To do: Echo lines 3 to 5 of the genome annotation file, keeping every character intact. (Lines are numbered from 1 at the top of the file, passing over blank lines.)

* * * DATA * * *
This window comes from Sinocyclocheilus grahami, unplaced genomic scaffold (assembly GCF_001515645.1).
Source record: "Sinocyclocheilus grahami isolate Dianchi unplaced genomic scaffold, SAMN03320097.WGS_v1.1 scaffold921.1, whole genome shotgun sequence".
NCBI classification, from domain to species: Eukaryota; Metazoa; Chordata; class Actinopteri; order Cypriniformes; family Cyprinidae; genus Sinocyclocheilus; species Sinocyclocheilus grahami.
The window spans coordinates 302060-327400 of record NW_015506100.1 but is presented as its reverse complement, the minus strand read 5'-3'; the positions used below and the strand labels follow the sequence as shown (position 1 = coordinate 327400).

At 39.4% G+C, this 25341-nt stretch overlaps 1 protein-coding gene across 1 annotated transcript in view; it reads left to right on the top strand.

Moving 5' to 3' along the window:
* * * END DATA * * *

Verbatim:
NCBI classification, from domain to species: Eukaryota; Metazoa; Chordata; class Actinopteri; order Cypriniformes; family Cyprinidae; genus Sinocyclocheilus; species Sinocyclocheilus grahami.
The window spans coordinates 302060-327400 of record NW_015506100.1 but is presented as its reverse complement, the minus strand read 5'-3'; the positions used below and the strand labels follow the sequence as shown (position 1 = coordinate 327400).

At 39.4% G+C, this 25341-nt stretch overlaps 1 protein-coding gene across 1 annotated transcript in view; it reads left to right on the top strand.